The Psychology Behind Child Behavior Management & the GOOD PUPPY System

A great deal of research has been conducted on Behavior Management. In the 20th Century, B.F. Skinner, an American Psychologist, founded Radical Behaviorism – A field of psychology that focuses on observable human behavior. His legendary work provided the foundation of human behavior to modern psychology. B.F. Skinner's approach says that anyone can manipulate behavior by first identifying what the individual finds rewarding (Cautilli, Rosenwasser, & Hantula, 2003). Behavior Modification, or as Skinner called it, Operant Conditioning, is solely determined by consequences that lead to the modified behavior. Parents, educators and caregivers' deliverance of consequences through reinforcements or punishment, is the key factor to manipulate the exhibition or inhibition of a behavior. Therefore, identifying the correct rewards as an exchange for good behavior is called Positive Reinforcement; which is critical to the developing child (Goddard, 2012). Countless studies have shown that the most effective behavior management technique is promoting responsible behavior; instead of reacting to unwanted behavior. Experts agree that children need clearly defined limits. But while rules are imposed frontiers, agreements are well defined limits that children can understand, willingly accept, and respectfully follow while developing positive self-esteem. Behavior-specific praising has been linked to decreased disruptive behavior and increased student academic engagement.

Cognitive Behavior Modification, also known as Behavior Therapy or Cognitive Therapy, focuses on identifying maladaptive behaviors in order to change them. While covert methods of behavior modification can produce results, cognitive methods are more prone to last. Cognitive Behavior Modification gives children the tools to monitor their own thoughts in order to identify those that create anxiety or depression. In learning to change those thoughts, children change their feelings and can gain control of their reactions and behaviors. A study conducted in 2012 on children with high-functioning Autism Spectrum Disorder suggested that Cognitive Behavior Therapy intervention is effective in decreasing anxiety (by Raven, Culhane-Shelburne, & Hepburn, 2012). Children with Autism Spectrum Disorder are at a high-risk for developing significant anxiety. Anxiety impacts children's ability to function in schools, home and community environments. The research found that Cognitive Behavioral Therapies (CBT) are frequently used with success for children with anxiety symptoms (Walczak, et. Al, 2016).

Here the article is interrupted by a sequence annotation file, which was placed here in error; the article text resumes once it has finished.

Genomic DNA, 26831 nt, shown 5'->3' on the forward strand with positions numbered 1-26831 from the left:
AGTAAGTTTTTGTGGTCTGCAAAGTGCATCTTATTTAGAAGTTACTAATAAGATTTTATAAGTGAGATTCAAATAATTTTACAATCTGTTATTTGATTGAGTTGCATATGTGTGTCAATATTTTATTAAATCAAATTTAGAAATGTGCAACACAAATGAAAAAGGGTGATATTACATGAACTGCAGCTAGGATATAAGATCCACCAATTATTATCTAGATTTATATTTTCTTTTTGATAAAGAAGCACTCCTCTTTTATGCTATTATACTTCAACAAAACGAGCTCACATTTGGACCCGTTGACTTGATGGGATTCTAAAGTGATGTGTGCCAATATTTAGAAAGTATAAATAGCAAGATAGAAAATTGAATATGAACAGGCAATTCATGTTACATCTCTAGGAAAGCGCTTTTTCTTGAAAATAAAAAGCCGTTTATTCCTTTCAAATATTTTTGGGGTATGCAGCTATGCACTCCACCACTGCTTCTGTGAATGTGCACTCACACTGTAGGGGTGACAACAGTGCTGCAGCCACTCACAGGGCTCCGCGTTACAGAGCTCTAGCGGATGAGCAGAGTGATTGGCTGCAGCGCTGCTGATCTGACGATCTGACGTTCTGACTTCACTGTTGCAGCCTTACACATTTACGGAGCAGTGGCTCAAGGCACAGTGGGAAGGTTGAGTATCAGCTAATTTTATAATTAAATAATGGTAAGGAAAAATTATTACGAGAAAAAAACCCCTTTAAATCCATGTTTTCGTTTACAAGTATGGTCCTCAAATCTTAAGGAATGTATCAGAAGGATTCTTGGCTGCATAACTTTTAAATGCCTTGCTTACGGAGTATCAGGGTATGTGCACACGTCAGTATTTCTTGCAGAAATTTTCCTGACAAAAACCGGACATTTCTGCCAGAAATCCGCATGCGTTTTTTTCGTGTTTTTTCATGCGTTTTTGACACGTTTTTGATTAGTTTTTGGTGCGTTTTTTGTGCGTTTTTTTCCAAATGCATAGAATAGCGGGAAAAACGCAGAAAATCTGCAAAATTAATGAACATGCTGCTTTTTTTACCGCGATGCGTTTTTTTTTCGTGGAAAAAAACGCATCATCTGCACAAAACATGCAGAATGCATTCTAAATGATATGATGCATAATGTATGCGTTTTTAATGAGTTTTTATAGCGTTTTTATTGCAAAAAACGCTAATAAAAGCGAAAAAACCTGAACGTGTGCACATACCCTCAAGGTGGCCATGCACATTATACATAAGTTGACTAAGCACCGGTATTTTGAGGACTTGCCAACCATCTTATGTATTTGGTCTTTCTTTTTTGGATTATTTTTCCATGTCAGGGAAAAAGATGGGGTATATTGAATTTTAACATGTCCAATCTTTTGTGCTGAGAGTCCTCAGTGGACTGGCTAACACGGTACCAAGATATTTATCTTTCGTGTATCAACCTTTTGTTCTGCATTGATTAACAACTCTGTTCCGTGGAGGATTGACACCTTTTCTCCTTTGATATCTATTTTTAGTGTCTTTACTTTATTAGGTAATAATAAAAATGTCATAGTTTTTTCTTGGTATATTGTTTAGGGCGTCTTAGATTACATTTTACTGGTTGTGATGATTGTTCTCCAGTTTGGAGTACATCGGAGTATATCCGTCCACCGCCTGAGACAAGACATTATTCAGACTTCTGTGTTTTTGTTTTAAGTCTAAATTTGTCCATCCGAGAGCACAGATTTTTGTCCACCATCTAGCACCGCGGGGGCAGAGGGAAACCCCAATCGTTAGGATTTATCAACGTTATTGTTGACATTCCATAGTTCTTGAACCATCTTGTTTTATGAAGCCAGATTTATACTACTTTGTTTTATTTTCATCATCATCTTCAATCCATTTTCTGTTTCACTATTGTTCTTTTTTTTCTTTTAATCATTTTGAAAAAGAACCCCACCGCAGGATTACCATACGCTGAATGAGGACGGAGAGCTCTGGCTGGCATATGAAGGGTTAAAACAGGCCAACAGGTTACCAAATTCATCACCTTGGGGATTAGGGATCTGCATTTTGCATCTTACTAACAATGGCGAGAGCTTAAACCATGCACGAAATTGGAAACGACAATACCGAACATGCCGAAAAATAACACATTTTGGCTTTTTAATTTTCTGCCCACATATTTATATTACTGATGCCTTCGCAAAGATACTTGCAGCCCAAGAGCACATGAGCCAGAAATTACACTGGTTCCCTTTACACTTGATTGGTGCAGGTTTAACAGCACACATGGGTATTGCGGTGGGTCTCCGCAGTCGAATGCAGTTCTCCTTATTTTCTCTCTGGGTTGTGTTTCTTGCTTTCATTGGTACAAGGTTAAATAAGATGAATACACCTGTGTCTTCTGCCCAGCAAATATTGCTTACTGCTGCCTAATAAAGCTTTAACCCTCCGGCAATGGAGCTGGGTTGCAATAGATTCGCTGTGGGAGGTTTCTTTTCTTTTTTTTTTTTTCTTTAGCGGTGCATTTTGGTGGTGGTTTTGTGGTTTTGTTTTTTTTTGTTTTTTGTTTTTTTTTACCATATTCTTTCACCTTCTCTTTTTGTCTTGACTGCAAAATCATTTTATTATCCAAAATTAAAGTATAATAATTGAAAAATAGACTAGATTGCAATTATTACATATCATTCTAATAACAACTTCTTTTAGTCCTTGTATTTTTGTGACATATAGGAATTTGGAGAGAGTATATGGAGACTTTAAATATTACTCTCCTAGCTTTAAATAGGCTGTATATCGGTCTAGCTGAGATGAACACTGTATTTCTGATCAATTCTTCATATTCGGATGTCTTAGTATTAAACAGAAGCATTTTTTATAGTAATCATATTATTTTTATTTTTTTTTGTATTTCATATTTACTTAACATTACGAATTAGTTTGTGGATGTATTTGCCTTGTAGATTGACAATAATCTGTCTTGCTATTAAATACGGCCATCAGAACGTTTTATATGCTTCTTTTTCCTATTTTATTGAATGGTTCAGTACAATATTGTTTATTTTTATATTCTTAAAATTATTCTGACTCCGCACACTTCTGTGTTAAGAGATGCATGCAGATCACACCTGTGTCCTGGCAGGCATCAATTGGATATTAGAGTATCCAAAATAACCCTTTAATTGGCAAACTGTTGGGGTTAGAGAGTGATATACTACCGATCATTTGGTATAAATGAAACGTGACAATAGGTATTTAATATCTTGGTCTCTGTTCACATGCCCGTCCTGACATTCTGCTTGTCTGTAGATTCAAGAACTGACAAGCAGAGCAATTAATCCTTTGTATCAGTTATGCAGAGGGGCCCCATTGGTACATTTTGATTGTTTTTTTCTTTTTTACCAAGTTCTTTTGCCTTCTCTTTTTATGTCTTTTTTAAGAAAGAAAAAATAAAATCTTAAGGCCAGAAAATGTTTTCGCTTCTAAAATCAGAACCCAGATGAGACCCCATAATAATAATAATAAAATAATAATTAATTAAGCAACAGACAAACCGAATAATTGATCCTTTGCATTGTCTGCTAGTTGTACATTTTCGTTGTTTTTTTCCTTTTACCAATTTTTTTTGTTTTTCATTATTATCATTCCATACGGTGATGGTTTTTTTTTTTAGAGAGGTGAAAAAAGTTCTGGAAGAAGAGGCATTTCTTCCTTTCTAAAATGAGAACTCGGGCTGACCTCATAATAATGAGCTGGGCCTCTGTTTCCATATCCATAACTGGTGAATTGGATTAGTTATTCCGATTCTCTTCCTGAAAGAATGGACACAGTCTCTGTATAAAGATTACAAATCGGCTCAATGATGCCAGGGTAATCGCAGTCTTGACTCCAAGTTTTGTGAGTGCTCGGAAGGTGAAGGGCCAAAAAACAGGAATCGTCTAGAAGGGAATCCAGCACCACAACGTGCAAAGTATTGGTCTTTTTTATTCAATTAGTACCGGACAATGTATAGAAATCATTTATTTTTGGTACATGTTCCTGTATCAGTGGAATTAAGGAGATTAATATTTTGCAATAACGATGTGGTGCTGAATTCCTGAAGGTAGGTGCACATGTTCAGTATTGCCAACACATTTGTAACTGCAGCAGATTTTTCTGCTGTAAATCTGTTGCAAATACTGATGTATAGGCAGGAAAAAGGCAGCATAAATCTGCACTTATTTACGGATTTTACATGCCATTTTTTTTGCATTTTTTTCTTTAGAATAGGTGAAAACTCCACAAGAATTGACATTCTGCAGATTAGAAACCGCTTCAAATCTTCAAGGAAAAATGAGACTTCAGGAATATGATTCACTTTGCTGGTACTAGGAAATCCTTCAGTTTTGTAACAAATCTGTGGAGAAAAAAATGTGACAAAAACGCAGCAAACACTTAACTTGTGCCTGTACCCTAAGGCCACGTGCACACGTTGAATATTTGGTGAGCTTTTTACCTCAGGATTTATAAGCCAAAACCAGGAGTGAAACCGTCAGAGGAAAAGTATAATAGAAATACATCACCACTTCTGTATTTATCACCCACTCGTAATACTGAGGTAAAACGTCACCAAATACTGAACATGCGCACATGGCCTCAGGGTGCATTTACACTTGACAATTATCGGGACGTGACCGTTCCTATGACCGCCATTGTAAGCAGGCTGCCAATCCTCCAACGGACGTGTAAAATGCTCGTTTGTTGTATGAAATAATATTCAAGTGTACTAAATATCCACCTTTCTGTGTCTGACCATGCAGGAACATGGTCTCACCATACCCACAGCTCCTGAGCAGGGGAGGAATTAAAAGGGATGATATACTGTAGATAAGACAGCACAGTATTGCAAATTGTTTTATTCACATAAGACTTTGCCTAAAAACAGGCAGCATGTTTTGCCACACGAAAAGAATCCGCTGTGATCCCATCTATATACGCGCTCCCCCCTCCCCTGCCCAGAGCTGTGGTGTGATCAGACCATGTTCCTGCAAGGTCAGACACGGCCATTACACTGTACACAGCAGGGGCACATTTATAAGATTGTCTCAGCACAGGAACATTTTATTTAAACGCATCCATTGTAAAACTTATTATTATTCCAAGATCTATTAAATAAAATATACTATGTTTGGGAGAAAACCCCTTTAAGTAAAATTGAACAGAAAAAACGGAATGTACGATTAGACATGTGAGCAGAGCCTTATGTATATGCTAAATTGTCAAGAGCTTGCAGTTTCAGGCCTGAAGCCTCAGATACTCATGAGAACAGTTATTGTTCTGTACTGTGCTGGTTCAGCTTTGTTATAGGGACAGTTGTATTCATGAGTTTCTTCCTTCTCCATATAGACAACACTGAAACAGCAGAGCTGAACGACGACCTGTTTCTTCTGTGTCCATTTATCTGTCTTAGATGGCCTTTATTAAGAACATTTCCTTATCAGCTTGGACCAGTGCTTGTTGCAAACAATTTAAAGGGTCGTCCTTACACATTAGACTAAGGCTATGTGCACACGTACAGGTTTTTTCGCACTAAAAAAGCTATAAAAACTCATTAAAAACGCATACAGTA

The GOOD PUPPY Children Behavioral & Emotional System was created to aid parents, teachers and therapists in the management of children’s behavior. This image-driven system is very easy for children to understand from a very young age and it is inclusive of children suffering from color blindness, dyslexia and some dissociative disorders. The GOOD PUPPY System is based on consequences, and curbs children’s behavior by providing them with a healthy structure customized to their personality type; reducing anxiety, introducing critical thinking and growing self-esteem. Reinforcements, rewards and a token economy work seamlessly with the discovery and understanding of personalities and emotions, teaching children social skills and to postpone gratification to work towards a long term goal. While building a healthy and balanced routine, children learn responsibility and are guided through the development of virtues and a strong moral code, on their way to becoming self-governed individuals.